At some point between 1911 and 1947 (36 years with virtually nothing known about her!) Gertrude moved out of London to the house her sister Florence Firth was probably already living in - Beenhams Cottage, Railway Lane Littlemore, on the outskirts of Oxford. It’s not clear who the householder was - if any one sister was - but Gertrude was still living at that address for several years after Florence died in 1939. However, ill health overcame her in the end and she became a permanent patient at Restholme, 230 Woodstock Road Oxford. This was a specialist, private hospital - fees were £500 per year in 1950 when C S Lewis had to make the decision to move his companion Jane Moore to be cared for there. Gertrude died at Restholme in April 1947.

BASIC SOURCES I USED for all Golden Dawn members.

Membership of the Golden Dawn: The Golden Dawn Companion by R A Gilbert. Northampton: The Aquarian Press 1986. Between pages 125 and 175, Gilbert lists the names, initiation dates and addresses of all those people who became members of the Hermetic Order of the Golden Dawn or its many daughter Orders between 1888 and 1914. The list is based on the Golden Dawn’s administrative records and its Members’ Roll - the large piece of parchment on which all new members signed their name at their initiation. All this information had been inherited by Gilbert but it’s now in the Freemasons’ Library at the United Grand Lodge of England building on Great Queen Street Covent Garden. Please note, though, that the records of the Amen-Ra Temple in Edinburgh were destroyed in 1900/01. I have recently (July 2014) discovered that some records of the Horus Temple at Bradford have survived, though most have not; however those that have survived are not yet accessible to the public.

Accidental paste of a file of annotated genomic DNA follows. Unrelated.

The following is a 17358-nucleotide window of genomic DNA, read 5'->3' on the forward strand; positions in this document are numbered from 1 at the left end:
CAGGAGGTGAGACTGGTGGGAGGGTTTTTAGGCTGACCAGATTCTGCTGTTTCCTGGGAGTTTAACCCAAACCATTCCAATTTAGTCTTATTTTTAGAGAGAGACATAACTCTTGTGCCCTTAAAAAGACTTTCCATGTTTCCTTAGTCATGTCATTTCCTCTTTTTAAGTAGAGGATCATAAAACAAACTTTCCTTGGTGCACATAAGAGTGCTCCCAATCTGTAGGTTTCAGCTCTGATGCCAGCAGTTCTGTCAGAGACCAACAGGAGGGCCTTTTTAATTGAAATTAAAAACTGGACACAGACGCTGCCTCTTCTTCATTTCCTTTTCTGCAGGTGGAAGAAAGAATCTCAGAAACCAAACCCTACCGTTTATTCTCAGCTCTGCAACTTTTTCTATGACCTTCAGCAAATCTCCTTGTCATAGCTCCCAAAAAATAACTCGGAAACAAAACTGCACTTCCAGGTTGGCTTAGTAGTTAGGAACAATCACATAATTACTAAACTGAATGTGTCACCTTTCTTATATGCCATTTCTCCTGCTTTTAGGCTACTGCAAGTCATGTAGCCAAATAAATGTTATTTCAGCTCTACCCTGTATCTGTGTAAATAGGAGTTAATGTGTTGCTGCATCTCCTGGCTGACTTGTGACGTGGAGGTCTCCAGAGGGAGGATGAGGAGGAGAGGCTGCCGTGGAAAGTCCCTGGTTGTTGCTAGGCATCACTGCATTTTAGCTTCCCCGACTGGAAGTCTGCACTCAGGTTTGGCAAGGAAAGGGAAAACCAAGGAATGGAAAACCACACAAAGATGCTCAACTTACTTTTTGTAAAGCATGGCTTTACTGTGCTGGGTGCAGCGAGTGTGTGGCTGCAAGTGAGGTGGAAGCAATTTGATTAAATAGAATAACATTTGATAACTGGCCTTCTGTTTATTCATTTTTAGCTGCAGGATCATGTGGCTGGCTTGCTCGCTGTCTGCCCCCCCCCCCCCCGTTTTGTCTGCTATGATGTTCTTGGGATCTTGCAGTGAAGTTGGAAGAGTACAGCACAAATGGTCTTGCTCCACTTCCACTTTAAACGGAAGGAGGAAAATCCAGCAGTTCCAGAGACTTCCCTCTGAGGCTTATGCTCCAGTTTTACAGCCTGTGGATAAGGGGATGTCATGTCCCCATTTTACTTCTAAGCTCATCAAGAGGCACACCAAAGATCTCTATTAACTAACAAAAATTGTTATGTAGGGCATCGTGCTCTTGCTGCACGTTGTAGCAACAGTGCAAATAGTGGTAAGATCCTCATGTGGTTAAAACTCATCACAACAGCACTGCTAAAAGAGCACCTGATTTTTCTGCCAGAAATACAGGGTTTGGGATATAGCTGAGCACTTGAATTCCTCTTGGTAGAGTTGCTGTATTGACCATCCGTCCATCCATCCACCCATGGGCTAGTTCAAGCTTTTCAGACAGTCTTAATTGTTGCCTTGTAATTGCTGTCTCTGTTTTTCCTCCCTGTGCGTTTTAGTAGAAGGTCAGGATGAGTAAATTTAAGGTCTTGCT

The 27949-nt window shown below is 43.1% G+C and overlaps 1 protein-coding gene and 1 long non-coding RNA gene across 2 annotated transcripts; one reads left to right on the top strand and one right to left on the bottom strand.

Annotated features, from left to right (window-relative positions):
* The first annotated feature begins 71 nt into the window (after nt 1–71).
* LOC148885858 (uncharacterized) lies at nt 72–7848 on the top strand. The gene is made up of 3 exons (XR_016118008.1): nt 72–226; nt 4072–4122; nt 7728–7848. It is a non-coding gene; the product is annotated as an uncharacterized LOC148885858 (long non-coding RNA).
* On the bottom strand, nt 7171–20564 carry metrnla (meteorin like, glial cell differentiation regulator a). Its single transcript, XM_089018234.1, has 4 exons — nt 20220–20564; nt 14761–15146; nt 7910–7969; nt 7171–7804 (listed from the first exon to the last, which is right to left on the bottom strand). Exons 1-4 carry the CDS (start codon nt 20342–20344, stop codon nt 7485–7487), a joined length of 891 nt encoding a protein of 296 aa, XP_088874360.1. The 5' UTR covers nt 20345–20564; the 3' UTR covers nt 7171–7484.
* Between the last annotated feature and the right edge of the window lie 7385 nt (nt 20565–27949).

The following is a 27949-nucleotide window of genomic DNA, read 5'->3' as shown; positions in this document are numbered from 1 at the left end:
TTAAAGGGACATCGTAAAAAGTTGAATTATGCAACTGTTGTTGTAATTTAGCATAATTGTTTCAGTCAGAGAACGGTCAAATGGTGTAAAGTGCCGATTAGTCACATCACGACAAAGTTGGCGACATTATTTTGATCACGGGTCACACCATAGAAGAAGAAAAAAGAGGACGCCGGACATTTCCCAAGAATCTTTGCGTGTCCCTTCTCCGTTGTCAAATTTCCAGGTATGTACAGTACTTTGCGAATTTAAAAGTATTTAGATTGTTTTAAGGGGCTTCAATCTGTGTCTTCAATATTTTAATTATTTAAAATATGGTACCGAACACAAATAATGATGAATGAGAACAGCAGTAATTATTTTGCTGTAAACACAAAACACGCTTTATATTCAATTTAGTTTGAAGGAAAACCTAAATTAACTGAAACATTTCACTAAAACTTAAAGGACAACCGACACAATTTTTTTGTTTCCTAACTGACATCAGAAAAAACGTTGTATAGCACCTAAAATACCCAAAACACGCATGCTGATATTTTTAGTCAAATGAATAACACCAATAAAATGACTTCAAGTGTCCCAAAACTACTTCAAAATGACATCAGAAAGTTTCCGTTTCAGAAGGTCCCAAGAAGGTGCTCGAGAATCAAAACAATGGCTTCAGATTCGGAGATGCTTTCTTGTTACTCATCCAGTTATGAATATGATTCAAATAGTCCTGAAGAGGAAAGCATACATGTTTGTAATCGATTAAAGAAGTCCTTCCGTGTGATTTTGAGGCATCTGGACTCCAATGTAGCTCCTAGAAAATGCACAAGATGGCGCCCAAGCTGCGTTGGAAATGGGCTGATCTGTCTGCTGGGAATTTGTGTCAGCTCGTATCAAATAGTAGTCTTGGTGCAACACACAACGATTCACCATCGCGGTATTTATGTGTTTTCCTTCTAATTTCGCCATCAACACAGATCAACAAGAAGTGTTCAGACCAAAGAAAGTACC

Family history: freebmd; ancestry.co.uk (census and probate); findmypast.co.uk; familysearch; Burke’s Peerage and Baronetage; Burke’s Landed Gentry; Armorial Families; thepeerage.com; and a wide variety of family trees on the web.

Famous-people sources: mostly about men, of course, but very useful even for the female members of GD. Oxford Dictionary of National Biography. Who Was Who. Times Digital Archive.

Useful source for business and legal information: London Gazette and its Scottish counterpart Edinburgh Gazette. Now easy to find (with the right search information) on the web.

Catalogues: British Library; Freemasons’ Library.

Wikipedia; Google; Google Books - my three best resources. I also used other web pages, but with some caution, as - from the historian’s point of view - they vary in quality a great deal.



The King’s Arms:

See www.clanbarker.com for information about it and its builder, Gilbert Brooksbank the fifth.

Rambles Round Horton by William Cudworth. Published by subscription 1886; printed in Bradford by Thomas Brear and Co Ltd: p168, p180

At archiver.rootsweb.ancestry.com a posting from 2002 by Caroline Brand who was married to a descendent of John Spink. And Roy Stockdill’s reply.